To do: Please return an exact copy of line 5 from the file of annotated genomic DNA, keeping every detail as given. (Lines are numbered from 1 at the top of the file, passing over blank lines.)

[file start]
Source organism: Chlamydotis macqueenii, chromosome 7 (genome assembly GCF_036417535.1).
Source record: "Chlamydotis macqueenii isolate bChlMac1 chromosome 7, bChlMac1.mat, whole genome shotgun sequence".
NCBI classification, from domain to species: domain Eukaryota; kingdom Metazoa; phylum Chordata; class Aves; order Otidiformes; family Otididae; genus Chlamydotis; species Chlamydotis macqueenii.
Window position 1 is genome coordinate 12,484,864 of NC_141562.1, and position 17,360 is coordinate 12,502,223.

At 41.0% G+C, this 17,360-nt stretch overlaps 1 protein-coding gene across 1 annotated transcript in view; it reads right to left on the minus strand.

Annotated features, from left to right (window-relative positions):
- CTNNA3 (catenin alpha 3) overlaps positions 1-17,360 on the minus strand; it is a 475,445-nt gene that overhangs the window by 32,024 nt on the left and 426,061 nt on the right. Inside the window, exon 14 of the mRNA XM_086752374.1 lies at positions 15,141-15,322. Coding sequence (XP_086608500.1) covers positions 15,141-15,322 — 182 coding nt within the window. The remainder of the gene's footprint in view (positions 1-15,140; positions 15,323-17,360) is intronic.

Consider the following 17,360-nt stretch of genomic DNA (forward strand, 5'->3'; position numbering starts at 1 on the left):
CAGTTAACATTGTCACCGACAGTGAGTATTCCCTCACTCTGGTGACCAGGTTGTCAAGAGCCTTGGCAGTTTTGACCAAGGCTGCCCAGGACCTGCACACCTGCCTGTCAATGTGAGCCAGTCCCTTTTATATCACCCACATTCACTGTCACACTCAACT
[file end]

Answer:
At 41.0% G+C, this 17,360-nt stretch overlaps 1 protein-coding gene across 1 annotated transcript in view; it reads right to left on the minus strand.